6. Von says:

    >>but I don’t remember anybody ever asking for my help before.

    Ummm… seriously? A pre-med student??? Bizarre. Ever???

    >>>I find this quite an awkward chapter to read, I think Von/Scott have pointed out most of the reasons why already.

    Whoa. Way too much agreement her for me 🙂

  7. Von says:

    >>I understand what you are doing with the chapter, but to me this is probably one of the hardest chapters to read, sorry.

    Ironically, for all of this agreement, I think this could be a good chapter with some fixing. A very good chapter. I enjoyed reading it.

  8. Russ says:

    Made a bunch of tweaks. Let’s see how it reads now.

  9. Von says:

    >>impulsively gave him a quick hug, instead. It just seemed the right thing to do.

    I so need to keep a copy of the first draft, so I can see where the changes are.

    I like this better, but the ‘it seemed the right thing to do’ is implied in ‘impulsively’. Keep the impluslivly, kill the ‘it seemed…” IMO.

  10. Von says:

    >>>What I found odd was how uncomfortable he seemed. He hesitated every time he asked me a question, shied a bit when I told him he had made a mistake, and flinched every time my hand went near his.

    Show, don’t tell. Show, don’t tell….

    OK, now you have me intrigued. Especially the hand thing. That is weirdly interesting.

    The ‘it’ still doesn’t work. It is better.

    Would it be possible to work these issues in *before* you mentioned he seemed uncomfortable? Or, better yet, instead? And then the ‘it’ could come after one of these and be very natural. Or even leave the it out…

    “… I reached out my hand to point to the problem, and when my hand touched his where he was holding the book, he flinched visibly, almost dropping the it.”

    “What’s wrong Joey?” I asked.

    “Nothing, nothing,” he stammered. “I just lost my grip. So you say I need to bifurcate the polynomial transection?”

    “Yes.” What was up with him? “Is school going OK?” I asked.

  11. Von says:

    >>>I forced myself to focus on the math problem.

    Ummm… why the force?

  12. Von says:

    >>>“Of course you didn’t know! You never gave me a chance to explain!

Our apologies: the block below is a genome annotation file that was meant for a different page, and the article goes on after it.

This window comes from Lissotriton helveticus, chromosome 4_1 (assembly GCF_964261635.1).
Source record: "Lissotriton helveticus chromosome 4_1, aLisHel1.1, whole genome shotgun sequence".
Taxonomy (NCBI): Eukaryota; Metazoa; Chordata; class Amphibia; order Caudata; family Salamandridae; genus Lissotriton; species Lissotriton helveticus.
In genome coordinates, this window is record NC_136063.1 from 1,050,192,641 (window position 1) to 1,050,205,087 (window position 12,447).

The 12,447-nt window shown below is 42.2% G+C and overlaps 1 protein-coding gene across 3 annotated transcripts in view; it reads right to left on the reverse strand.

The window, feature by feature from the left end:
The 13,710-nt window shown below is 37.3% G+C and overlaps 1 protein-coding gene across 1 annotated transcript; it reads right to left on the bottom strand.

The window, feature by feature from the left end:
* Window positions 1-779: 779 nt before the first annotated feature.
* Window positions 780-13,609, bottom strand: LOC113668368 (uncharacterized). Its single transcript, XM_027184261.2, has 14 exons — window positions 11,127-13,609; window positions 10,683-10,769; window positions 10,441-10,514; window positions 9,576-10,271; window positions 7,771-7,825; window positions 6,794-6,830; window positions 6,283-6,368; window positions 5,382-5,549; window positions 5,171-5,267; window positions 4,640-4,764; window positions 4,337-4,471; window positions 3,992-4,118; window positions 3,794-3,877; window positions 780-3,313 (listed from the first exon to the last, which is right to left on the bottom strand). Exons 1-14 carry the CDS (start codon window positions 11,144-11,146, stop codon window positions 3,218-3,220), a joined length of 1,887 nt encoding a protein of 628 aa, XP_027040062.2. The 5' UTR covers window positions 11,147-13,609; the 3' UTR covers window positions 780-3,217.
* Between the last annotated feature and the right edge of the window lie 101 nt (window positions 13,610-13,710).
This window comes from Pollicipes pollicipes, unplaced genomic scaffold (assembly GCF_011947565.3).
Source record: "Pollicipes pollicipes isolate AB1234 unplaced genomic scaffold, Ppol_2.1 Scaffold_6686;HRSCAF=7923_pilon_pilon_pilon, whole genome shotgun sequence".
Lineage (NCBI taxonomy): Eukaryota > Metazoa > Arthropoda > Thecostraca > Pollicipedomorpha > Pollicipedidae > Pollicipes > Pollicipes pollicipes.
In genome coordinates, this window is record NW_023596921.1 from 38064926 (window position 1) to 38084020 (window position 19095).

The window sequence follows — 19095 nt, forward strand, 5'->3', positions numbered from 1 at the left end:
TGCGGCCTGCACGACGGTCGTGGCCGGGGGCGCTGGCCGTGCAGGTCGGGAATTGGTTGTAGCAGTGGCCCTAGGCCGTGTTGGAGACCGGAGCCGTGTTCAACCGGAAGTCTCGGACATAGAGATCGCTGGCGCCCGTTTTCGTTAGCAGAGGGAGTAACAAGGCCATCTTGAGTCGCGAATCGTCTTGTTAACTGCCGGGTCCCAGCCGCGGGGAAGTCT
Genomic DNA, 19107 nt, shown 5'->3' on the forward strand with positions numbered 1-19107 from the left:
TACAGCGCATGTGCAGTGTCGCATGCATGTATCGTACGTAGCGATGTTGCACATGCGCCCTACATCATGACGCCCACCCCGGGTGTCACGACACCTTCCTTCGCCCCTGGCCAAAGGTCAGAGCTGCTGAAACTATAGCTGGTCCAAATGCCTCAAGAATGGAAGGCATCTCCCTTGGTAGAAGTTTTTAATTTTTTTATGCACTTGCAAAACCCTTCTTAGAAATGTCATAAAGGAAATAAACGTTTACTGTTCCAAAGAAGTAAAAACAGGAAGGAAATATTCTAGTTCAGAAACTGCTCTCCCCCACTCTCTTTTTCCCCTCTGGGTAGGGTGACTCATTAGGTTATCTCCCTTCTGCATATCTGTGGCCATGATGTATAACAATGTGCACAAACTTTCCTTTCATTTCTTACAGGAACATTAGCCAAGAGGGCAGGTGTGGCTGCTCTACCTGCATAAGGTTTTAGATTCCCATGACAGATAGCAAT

Better, but very different. Eliminates the ‘oops, Marsha would have known.” But I like this much better.

  13. Hoopla says:

    I can’t pin point the changes, but it certainly reads much better now – perhaps it is also because it is the 4th time I’ve read it. I can enjoy this chapter now, when I re-read it again – which you can count on happening.

    Thanks Russ.

  14. scotts13 says:

    Well, the “uncomfortable” sequence reads better. And I’ll have to start saving revs, too, because now it seems Marsha’s past reaction to the guitar sale is MUCH worse than I remember (“screaming,” etc.). I can see the behaviour; I’ve seen much worse in inheritance situations, but what a bi*ch!

    BTW, “I’m turning girl even faster and faster” is an important phrase, even if you do gloss over it rather quickly. Therefore, it would be nice if it read better. Drop either one of the “fasters” or the “even.”

  15. Von says:

    >>Drop either one of the “fasters” or the “even.”

    Or, drop the whole thing and let the story speak for itself.

  16. Hoopla says:

    Thanks for the reminder Scott, the “I’m turning girl even faster and faster” phrase really leaps out to me that it should freak Marsh out quite a bit. The only way I see it as not a big deal for Marsh is that he is losing his male identity – something he seems to be fighting to keep, especially in the previous 4-5 chapters.

  17. Von says:

    >>the “I’m turning girl even faster and faster” phrase really leaps out to me that it should freak Marsh out quite a bit.

    Good point. For him to act more and more like a girl and not notice is possible. But if/when he notices, he should, as you say, ‘freak out’. I mean, just a couple of chapters ago he was all catatonic about saying, “Daddy”… which my boys can still say.

  18. von says:

    Yeah, I found an old copy and got to see the differences. Sure is easier 🙂

  19. Hoopla says:

    Thanks Russ, I do like the way you’ve covered the expected freakout in the updated text 🙂

  20. Trax says:

    I liked both versions of this chapter quite a bit, since it highlights more about how the family has changed.

    I’m not entirely sure that Marsh would have reason to freak out at all in this chapter. The thought about changing girl even faster was mocking the male-female dynamic more than further proof of mental changes. Like some guy may say “Of course I am happy, I’m not married!”, is more of a joke than a correlation. Unless just being reminded about it was the scare-factor.

    One error I noticed:
    Instead, he looked away __for a me__ a second and said,

  21. April says:

    “Yeah… anyway, I’m sorry. Um… did you still want help with calc? <– missing a quotation mark